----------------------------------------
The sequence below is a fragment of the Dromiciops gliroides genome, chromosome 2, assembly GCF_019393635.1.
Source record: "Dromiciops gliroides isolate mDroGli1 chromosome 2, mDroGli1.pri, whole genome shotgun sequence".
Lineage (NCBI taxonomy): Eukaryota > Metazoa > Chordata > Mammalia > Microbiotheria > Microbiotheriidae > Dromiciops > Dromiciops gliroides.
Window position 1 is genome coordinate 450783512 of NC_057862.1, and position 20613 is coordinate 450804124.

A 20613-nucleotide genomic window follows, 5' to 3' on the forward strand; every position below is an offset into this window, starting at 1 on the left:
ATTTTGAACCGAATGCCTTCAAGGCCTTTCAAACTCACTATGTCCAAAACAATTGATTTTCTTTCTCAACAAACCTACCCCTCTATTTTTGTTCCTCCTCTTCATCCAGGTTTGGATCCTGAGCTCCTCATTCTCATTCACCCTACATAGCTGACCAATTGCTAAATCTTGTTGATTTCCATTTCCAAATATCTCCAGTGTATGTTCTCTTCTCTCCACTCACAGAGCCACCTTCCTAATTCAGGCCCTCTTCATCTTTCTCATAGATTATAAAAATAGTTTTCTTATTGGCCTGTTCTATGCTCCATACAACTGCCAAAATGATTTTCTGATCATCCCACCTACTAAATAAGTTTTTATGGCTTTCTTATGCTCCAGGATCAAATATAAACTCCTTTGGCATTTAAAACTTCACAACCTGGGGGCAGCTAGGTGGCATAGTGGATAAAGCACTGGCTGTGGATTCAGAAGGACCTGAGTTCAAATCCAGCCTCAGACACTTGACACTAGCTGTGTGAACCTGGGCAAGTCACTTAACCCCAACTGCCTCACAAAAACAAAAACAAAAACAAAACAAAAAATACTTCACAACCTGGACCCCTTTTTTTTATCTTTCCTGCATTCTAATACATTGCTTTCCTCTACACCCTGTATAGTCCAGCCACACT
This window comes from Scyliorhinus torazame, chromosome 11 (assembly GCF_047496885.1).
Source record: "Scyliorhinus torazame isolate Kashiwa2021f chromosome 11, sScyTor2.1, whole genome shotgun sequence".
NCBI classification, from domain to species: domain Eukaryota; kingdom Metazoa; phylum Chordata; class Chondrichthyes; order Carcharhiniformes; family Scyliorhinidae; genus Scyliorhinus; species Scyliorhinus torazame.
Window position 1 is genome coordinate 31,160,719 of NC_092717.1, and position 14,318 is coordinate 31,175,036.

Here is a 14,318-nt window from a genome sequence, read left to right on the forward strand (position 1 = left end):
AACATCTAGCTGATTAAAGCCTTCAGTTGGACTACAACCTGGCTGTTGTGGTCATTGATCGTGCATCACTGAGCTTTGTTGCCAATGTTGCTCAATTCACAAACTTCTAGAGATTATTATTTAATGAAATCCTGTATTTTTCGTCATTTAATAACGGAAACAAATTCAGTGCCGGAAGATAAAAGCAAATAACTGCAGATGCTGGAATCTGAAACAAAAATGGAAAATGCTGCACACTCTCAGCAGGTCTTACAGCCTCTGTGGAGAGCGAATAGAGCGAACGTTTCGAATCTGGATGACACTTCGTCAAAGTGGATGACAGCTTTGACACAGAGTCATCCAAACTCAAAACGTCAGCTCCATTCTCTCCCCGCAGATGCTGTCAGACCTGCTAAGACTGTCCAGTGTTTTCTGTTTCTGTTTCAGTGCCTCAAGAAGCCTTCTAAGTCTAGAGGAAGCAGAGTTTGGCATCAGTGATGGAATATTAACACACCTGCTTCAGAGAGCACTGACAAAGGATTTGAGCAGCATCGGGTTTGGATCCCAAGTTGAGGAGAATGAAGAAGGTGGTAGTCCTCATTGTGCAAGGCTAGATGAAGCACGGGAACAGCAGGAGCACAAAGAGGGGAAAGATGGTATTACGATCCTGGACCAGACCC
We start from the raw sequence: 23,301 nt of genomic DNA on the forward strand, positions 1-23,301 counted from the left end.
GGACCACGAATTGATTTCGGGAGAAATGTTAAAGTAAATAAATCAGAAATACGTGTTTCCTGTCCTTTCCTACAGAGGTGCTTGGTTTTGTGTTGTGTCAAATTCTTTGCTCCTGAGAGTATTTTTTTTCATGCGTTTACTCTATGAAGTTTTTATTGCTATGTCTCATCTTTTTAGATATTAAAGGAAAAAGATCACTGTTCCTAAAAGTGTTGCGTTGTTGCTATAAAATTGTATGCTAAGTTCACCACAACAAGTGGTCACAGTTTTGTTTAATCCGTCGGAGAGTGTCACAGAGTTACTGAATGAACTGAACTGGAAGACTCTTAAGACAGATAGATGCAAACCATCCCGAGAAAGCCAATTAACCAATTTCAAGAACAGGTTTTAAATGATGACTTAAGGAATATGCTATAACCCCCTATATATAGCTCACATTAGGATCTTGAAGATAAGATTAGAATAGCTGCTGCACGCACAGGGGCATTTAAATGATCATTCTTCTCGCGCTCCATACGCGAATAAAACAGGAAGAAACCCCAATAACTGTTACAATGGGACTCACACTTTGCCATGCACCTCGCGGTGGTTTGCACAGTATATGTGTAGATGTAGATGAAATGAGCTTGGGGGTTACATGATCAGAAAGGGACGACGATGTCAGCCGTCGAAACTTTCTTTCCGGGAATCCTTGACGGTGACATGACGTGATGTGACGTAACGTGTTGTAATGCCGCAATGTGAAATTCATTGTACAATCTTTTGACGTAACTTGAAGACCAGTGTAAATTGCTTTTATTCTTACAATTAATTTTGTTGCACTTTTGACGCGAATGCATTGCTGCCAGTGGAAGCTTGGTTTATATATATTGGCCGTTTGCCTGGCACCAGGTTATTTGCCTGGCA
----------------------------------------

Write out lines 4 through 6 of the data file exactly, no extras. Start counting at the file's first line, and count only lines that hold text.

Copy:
Window position 1 is genome coordinate 450783512 of NC_057862.1, and position 20613 is coordinate 450804124.

A 20613-nucleotide genomic window follows, 5' to 3' on the forward strand; every position below is an offset into this window, starting at 1 on the left:
ATTTTGAACCGAATGCCTTCAAGGCCTTTCAAACTCACTATGTCCAAAACAATTGATTTTCTTTCTCAACAAACCTACCCCTCTATTTTTGTTCCTCCTCTTCATCCAGGTTTGGATCCTGAGCTCCTCATTCTCATTCACCCTACATAGCTGACCAATTGCTAAATCTTGTTGATTTCCATTTCCAAATATCTCCAGTGTATGTTCTCTTCTCTCCACTCACAGAGCCACCTTCCTAATTCAGGCCCTCTTCATCTTTCTCATAGATTATAAAAATAGTTTTCTTATTGGCCTGTTCTATGCTCCATACAACTGCCAAAATGATTTTCTGATCATCCCACCTACTAAATAAGTTTTTATGGCTTTCTTATGCTCCAGGATCAAATATAAACTCCTTTGGCATTTAAAACTTCACAACCTGGGGGCAGCTAGGTGGCATAGTGGATAAAGCACTGGCTGTGGATTCAGAAGGACCTGAGTTCAAATCCAGCCTCAGACACTTGACACTAGCTGTGTGAACCTGGGCAAGTCACTTAACCCCAACTGCCTCACAAAAACAAAAACAAAAACAAAACAAAAAATACTTCACAACCTGGACCCCTTTTTTTTATCTTTCCTGCATTCTAATACATTGCTTTCCTCTACACCCTGTATAGTCCAGCCACACT